Translation:We have too much food in the refrigerator.
Oy vey, so in some countries it's el refrigerador and in others it's la refrigeradora! EEEEKKK!! So when we go traveling, will people just think we're from some other country when we use the wrong one? Or immediately know from everything else we say that we just don't know much Spanish? The latter, I suspect.
And sometimes it's el tostador and sometimes it's la tostadora. You'll be understood either way. As far as knowing you're from another country? There are so many ways to determine that you couldn't hide it if you wanted to (accent, attire, phenotype, speech pattern, idiom, lost look).
The "never end sentences with a preposition" idea is, in fact, an old incorrect myth. Following it can lead to awkward and confusing sentences. See, for instance; https://www.thoughtco.com/ending-sentence-with-preposition-4173131
We use at least in Argentina heladera, three of them are the same. But sometime we refer to the high part where is the ice like congelador or nevera. In other hand frigorífico we use more to reffer the bussiness places cold of course where carry the cows after they "harvest" them.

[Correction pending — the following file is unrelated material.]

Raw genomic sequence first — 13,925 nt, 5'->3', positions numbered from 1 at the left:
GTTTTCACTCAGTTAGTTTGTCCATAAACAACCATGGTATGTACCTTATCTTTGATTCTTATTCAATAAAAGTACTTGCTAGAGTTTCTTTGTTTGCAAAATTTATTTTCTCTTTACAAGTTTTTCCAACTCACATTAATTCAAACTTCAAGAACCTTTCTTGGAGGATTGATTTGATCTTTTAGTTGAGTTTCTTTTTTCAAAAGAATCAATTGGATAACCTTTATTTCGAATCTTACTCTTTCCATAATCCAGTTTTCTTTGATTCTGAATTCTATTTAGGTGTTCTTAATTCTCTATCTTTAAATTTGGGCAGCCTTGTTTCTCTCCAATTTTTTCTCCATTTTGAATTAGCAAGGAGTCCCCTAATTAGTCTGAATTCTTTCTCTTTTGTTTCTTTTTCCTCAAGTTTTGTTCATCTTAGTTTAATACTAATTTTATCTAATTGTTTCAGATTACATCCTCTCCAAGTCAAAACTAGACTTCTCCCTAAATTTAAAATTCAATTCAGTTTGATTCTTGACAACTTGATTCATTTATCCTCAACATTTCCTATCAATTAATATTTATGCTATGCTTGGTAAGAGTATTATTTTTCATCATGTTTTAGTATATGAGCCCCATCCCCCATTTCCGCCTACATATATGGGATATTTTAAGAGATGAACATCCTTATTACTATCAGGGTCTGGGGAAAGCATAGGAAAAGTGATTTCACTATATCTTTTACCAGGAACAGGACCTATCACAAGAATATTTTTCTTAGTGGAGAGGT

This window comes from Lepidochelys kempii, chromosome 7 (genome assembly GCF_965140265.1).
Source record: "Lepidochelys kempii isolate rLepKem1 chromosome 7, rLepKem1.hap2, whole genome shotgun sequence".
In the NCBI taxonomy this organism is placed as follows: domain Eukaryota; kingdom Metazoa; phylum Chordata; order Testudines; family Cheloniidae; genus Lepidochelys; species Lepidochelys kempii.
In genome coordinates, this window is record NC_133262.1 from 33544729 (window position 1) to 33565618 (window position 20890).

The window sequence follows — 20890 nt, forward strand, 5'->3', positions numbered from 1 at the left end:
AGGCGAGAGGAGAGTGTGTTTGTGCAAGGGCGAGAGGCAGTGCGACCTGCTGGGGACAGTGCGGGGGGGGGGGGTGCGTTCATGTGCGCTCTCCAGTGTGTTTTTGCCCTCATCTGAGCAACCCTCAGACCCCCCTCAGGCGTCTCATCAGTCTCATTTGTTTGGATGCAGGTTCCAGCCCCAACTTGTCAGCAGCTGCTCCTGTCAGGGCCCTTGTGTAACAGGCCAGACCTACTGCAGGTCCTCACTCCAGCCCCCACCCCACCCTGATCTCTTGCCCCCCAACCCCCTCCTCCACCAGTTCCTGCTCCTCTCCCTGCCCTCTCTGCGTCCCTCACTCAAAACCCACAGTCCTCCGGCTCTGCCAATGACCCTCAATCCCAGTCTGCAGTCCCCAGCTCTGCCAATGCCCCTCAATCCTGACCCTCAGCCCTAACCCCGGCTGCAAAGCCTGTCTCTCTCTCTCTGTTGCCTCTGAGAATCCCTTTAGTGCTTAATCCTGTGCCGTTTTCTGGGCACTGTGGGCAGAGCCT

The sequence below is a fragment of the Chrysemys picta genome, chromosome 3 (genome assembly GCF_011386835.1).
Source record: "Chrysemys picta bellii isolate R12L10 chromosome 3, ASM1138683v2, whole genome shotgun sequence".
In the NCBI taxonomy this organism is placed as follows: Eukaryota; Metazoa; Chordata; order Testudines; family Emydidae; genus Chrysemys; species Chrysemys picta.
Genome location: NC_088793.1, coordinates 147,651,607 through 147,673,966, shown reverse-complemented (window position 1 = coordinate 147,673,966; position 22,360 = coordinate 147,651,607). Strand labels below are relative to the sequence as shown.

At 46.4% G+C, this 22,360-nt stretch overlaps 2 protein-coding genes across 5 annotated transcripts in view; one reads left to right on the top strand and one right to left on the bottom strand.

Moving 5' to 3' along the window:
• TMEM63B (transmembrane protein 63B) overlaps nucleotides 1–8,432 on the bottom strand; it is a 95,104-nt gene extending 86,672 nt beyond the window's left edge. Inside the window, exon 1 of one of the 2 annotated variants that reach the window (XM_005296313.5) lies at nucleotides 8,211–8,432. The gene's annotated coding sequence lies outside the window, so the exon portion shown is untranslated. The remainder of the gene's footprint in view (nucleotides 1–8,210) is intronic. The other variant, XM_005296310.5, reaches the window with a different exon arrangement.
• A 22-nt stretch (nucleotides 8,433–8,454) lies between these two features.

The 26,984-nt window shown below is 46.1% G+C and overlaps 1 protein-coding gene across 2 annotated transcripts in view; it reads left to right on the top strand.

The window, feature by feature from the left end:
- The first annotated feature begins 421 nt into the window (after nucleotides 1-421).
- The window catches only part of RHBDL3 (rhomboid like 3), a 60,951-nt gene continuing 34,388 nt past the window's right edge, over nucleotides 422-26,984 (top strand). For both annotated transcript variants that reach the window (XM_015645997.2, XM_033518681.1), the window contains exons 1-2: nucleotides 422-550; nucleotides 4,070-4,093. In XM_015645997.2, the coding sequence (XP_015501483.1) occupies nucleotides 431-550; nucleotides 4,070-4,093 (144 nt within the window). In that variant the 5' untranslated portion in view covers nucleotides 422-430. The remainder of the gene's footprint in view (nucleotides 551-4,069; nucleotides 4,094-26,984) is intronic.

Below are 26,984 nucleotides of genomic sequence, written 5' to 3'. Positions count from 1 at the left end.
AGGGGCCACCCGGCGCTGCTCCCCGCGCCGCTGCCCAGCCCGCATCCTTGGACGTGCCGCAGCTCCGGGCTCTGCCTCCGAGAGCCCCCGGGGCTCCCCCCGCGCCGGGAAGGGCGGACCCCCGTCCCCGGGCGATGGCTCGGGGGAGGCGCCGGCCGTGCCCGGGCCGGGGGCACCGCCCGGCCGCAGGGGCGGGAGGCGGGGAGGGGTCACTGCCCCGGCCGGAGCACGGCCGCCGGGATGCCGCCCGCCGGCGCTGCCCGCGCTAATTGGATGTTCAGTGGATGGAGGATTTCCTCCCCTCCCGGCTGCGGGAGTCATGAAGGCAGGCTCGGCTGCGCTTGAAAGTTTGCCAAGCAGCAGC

The issue is that what should be a misspelling often gets counted wrong if it matches another word in the course. Probably one of the accepted sentences in this course erroneously has "refridgerator" as part of an accepted translation, so the misspelt variant is counted as a valid English word, so Duo counts your misspelling as a wrong translation.
(I hope that was understandable. It's complicated and pretty dumb.)
I understand that sometimes words like that get cut in half/etc when spoken because, well, that's how spoken language works, but sometimes I don't even hear the word at all, which is strange, but I wonder if that too is simply the way native Spanish speakers would actually say the sentence or if it's just a flaw with Duolingo.
Vesundri, if you use demasiado as an adjective, meaning "too much (of something)", it'll change with the gender and number of the noun it describes, just like any other adjective:
- demasiada comida - too much food
- demasiados huevos - too many eggs
Demasiado can also be an adverb, though, in which case it won't change, just like any other adverb:
- Estoy demasiado cansada. - I am too tired.
- Estos vestidos son demasiado largos. - These dresses are too long.